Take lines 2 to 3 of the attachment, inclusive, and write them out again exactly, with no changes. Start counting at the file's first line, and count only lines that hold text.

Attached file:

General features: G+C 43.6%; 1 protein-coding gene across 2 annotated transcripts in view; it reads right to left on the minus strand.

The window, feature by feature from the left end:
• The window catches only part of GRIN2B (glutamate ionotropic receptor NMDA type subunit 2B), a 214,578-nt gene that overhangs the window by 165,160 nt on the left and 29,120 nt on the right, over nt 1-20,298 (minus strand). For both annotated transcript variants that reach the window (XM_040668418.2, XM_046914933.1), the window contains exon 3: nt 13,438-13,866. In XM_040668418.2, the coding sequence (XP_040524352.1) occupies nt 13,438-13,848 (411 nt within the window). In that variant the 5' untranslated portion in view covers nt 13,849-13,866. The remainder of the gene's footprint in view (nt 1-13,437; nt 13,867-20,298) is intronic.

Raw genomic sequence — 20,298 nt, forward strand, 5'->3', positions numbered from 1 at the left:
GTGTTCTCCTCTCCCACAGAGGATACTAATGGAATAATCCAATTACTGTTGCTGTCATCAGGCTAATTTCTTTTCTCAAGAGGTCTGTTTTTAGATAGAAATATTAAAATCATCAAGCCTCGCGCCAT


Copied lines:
The window, feature by feature from the left end:
• The window catches only part of GRIN2B (glutamate ionotropic receptor NMDA type subunit 2B), a 214,578-nt gene that overhangs the window by 165,160 nt on the left and 29,120 nt on the right, over nt 1-20,298 (minus strand). For both annotated transcript variants that reach the window (XM_040668418.2, XM_046914933.1), the window contains exon 3: nt 13,438-13,866. In XM_040668418.2, the coding sequence (XP_040524352.1) occupies nt 13,438-13,848 (411 nt within the window). In that variant the 5' untranslated portion in view covers nt 13,849-13,866. The remainder of the gene's footprint in view (nt 1-13,437; nt 13,867-20,298) is intronic.